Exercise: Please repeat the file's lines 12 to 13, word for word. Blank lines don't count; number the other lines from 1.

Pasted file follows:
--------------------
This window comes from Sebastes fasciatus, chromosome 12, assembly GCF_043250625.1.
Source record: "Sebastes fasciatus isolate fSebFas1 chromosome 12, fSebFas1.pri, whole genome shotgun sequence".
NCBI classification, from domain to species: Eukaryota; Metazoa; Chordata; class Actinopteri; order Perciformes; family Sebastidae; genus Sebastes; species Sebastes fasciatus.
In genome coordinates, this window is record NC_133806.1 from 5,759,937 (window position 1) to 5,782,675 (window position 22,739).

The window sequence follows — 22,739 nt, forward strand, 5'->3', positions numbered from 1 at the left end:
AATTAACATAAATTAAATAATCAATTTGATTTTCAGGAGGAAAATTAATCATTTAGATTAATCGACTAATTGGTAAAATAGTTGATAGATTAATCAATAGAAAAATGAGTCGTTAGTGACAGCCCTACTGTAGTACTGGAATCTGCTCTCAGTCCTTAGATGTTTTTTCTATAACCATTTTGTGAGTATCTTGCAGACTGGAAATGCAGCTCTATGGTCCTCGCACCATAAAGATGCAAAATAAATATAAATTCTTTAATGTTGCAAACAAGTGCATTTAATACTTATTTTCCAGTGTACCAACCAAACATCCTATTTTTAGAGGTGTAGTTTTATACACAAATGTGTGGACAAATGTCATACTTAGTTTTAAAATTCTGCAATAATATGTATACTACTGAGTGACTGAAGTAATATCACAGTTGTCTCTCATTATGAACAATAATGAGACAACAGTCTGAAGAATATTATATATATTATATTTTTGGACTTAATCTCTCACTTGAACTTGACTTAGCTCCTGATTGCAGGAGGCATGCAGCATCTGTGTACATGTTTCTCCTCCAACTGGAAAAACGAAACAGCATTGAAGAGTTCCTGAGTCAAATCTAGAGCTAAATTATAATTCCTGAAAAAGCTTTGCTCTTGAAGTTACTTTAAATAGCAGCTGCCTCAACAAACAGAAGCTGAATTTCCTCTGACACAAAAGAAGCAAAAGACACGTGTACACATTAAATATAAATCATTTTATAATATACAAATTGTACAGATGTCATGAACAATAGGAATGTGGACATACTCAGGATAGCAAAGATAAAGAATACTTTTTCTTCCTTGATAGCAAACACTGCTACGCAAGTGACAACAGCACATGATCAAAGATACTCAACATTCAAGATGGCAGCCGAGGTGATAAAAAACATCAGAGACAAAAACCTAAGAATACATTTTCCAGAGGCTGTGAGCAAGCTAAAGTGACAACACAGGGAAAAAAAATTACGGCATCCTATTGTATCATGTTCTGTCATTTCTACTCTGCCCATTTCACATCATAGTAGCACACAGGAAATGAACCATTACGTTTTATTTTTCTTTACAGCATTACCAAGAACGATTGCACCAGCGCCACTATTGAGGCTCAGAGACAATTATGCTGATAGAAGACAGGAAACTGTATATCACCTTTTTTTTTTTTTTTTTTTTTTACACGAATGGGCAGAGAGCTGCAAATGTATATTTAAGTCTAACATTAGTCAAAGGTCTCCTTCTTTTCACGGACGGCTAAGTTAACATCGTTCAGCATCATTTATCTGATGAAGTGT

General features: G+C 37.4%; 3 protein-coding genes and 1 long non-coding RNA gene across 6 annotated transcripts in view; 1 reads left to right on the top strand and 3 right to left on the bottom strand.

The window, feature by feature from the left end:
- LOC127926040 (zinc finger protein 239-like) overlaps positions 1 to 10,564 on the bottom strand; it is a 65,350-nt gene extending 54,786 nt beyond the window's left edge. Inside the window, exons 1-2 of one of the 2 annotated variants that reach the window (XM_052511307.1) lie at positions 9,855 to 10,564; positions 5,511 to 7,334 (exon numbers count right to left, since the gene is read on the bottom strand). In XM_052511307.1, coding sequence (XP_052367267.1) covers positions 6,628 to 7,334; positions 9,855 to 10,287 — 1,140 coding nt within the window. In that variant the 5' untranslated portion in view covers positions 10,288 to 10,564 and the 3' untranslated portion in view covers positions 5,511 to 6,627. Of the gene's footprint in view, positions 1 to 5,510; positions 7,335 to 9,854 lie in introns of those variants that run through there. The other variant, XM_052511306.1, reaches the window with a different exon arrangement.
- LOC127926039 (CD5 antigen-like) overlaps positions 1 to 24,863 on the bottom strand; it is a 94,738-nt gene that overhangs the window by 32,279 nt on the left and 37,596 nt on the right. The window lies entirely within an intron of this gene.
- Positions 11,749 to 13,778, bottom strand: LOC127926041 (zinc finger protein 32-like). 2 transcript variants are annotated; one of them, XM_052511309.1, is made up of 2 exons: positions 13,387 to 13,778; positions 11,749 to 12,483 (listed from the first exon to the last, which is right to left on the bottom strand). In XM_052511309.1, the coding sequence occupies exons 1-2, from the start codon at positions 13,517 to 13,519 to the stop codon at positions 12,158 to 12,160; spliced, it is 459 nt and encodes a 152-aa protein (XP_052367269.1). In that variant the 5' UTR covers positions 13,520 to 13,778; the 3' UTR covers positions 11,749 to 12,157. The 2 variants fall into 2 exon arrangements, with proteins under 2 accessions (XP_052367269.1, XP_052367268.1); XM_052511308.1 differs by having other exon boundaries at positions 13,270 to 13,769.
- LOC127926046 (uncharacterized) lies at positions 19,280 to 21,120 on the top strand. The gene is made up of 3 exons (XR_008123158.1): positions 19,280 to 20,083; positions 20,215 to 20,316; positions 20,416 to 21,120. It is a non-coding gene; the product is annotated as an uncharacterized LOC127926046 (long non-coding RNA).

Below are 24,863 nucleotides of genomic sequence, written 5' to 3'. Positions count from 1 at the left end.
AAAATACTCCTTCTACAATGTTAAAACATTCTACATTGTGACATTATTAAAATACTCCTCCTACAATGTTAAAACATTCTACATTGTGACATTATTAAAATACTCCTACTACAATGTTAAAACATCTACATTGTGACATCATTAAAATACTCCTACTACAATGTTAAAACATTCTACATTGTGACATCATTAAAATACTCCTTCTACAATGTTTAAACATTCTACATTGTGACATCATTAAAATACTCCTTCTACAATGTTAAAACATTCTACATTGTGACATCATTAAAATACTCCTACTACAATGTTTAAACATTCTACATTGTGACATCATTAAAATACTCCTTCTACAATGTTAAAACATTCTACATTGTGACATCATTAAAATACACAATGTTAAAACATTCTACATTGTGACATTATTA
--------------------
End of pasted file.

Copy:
- LOC127926046 (uncharacterized) lies at positions 19,280 to 21,120 on the top strand. The gene is made up of 3 exons (XR_008123158.1): positions 19,280 to 20,083; positions 20,215 to 20,316; positions 20,416 to 21,120. It is a non-coding gene; the product is annotated as an uncharacterized LOC127926046 (long non-coding RNA).

Below are 24,863 nucleotides of genomic sequence, written 5' to 3'. Positions count from 1 at the left end.